Sunday, December 14, 2014

Why Russian Crisis of 2014 is Not the Same as Crisis of 2008-2009?

Some consider current crisis in Russia as no different from one suffered during and after financial crisis of 2007-2008. In fact, the culprits are falling oil prices and the total collapse of large financial institutions repeat themselves: oil prices are falling again and Western sanctions against Russia simulate the latter. The effects on Russian economy look like before too: Russian currency - ruble - keeps falling against dollar and Russian economy is heading for recession - just like in 2d half of 2008. But is it really the same kind of crisis for Russia?

This simple comparison bar chart tries to address this question by looking at 3 things: how much oil prices fell, how much ruble lost against dollar, and how much reserves Russia had at the beginning of each crisis.

The crisis of 2014 is still unfolding which makes this chart even more telling. Ruble fall is already far ahead of total loss in 2008-2009 (red bars). At the same time, this year oil prices fell just a fraction of total loss in 2008-2009 (blue bars). To top it off, Russia had 100,000 million USD more in reserves before crisis in 2008 than it had in August of 2014 (green bars). I suspect there are other different things at play in 2014. What are they?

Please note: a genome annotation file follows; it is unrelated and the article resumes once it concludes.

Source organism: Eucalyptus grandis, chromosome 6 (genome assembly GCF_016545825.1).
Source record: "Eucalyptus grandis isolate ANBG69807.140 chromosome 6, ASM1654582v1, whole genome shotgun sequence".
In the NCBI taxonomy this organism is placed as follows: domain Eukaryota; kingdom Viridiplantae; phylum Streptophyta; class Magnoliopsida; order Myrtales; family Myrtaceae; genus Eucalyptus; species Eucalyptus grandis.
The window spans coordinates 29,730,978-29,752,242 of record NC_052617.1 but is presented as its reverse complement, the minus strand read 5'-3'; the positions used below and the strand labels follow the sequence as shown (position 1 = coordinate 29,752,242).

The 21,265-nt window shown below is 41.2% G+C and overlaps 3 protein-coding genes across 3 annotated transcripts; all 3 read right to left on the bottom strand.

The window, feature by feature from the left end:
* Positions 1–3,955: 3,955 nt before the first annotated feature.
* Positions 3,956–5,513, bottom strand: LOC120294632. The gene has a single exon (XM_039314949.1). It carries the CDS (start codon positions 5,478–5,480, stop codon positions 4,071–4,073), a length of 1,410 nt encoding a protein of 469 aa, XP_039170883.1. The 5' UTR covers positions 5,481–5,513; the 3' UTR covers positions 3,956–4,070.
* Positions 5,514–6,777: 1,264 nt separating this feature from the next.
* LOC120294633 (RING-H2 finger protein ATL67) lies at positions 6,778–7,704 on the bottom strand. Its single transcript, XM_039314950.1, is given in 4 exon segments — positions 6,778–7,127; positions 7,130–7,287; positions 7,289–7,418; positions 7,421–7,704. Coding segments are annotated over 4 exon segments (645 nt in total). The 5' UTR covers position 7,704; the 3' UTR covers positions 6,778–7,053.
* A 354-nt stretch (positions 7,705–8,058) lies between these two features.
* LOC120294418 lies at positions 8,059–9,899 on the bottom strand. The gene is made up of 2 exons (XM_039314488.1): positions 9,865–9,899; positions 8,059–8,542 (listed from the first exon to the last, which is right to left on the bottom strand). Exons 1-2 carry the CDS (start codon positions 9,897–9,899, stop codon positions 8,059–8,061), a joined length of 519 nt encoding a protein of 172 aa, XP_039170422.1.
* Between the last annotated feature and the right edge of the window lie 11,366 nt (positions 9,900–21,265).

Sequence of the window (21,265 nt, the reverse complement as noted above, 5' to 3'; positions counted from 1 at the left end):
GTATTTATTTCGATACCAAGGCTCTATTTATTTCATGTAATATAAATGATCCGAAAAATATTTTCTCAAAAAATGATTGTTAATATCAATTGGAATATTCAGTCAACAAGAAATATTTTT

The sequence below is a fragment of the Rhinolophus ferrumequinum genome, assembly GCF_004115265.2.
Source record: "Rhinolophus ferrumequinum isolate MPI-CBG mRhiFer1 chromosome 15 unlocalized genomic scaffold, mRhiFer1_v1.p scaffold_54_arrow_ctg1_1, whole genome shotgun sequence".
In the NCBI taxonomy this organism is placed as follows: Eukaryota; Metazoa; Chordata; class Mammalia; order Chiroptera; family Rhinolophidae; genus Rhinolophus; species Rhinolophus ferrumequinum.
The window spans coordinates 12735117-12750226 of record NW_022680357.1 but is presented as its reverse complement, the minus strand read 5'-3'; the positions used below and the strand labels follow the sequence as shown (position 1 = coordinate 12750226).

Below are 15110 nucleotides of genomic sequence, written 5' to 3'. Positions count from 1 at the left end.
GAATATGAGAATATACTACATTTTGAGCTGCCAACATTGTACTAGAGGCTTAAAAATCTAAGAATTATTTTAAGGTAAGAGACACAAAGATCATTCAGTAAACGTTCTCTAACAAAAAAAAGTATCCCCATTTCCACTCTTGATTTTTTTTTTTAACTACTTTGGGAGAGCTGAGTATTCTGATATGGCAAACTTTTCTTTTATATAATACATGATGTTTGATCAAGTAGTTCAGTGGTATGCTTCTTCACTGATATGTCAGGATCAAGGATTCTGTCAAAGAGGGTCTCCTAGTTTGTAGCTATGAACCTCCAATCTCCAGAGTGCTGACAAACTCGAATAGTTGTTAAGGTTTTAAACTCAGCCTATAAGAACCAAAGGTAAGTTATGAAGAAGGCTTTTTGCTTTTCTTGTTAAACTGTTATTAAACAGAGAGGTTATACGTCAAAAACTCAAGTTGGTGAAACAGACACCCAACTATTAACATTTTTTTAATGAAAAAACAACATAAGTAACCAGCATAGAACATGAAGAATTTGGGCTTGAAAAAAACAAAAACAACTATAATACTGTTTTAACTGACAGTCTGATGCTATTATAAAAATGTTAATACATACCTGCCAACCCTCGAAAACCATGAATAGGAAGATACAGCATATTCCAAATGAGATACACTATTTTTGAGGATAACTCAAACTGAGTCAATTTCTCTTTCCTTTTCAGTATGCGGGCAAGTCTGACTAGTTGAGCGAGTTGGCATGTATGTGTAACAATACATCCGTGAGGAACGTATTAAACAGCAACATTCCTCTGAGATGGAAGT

Data (updated on Monday, December 15th):
2014: from June 20th when oil peaked to Monday, December 15th. Reserves Central Bank held in 2014 were the largest on July 1st.
2008-2009: rather conservative dates from July 3d (when oil peaked) to February 18th, 2009 (when ruble began stabilizing along with oil prices). Reserves were largest on August 1st.
Oil prices: for WTI.

1. WTI Daily Prices
2. RUB to USD Historical Exchange Rates Daily
3. USD and Gold Reserves by Russian Central Bank